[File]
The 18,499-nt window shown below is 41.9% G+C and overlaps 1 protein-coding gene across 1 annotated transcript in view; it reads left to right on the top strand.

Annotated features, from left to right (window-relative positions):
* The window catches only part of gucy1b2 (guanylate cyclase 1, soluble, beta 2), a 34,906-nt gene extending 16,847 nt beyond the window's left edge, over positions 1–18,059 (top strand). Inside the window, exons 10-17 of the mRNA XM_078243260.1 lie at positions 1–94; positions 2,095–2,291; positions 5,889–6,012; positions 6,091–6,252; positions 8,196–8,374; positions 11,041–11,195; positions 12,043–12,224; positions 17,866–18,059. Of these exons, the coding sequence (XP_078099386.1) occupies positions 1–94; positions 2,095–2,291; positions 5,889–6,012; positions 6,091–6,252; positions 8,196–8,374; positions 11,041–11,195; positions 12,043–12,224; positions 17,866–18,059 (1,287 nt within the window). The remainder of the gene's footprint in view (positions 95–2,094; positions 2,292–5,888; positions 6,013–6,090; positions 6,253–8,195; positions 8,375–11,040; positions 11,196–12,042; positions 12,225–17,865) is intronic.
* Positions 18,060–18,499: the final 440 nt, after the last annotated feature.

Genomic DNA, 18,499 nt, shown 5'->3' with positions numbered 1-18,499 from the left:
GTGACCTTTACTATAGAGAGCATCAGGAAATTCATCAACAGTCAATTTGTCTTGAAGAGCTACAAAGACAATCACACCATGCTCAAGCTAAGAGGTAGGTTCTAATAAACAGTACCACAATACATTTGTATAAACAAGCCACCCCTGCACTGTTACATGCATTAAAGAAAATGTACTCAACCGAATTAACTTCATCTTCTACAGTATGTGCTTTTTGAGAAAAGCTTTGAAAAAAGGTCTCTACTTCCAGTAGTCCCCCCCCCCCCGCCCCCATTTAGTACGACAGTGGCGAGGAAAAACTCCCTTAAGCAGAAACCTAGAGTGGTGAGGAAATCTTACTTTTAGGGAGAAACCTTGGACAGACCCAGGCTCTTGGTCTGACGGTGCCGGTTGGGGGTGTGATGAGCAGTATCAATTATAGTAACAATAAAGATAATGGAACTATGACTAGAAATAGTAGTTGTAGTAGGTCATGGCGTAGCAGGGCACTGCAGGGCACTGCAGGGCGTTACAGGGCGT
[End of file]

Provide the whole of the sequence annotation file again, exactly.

The 18,499-nt window shown below is 41.9% G+C and overlaps 1 protein-coding gene across 1 annotated transcript in view; it reads left to right on the top strand.

Annotated features, from left to right (window-relative positions):
* The window catches only part of gucy1b2 (guanylate cyclase 1, soluble, beta 2), a 34,906-nt gene extending 16,847 nt beyond the window's left edge, over positions 1–18,059 (top strand). Inside the window, exons 10-17 of the mRNA XM_078243260.1 lie at positions 1–94; positions 2,095–2,291; positions 5,889–6,012; positions 6,091–6,252; positions 8,196–8,374; positions 11,041–11,195; positions 12,043–12,224; positions 17,866–18,059. Of these exons, the coding sequence (XP_078099386.1) occupies positions 1–94; positions 2,095–2,291; positions 5,889–6,012; positions 6,091–6,252; positions 8,196–8,374; positions 11,041–11,195; positions 12,043–12,224; positions 17,866–18,059 (1,287 nt within the window). The remainder of the gene's footprint in view (positions 95–2,094; positions 2,292–5,888; positions 6,013–6,090; positions 6,253–8,195; positions 8,375–11,040; positions 11,196–12,042; positions 12,225–17,865) is intronic.
* Positions 18,060–18,499: the final 440 nt, after the last annotated feature.

Genomic DNA, 18,499 nt, shown 5'->3' with positions numbered 1-18,499 from the left:
GTGACCTTTACTATAGAGAGCATCAGGAAATTCATCAACAGTCAATTTGTCTTGAAGAGCTACAAAGACAATCACACCATGCTCAAGCTAAGAGGTAGGTTCTAATAAACAGTACCACAATACATTTGTATAAACAAGCCACCCCTGCACTGTTACATGCATTAAAGAAAATGTACTCAACCGAATTAACTTCATCTTCTACAGTATGTGCTTTTTGAGAAAAGCTTTGAAAAAAGGTCTCTACTTCCAGTAGTCCCCCCCCCCCCGCCCCCATTTAGTACGACAGTGGCGAGGAAAAACTCCCTTAAGCAGAAACCTAGAGTGGTGAGGAAATCTTACTTTTAGGGAGAAACCTTGGACAGACCCAGGCTCTTGGTCTGACGGTGCCGGTTGGGGGTGTGATGAGCAGTATCAATTATAGTAACAATAAAGATAATGGAACTATGACTAGAAATAGTAGTTGTAGTAGGTCATGGCGTAGCAGGGCACTGCAGGGCACTGCAGGGCGTTACAGGGCGT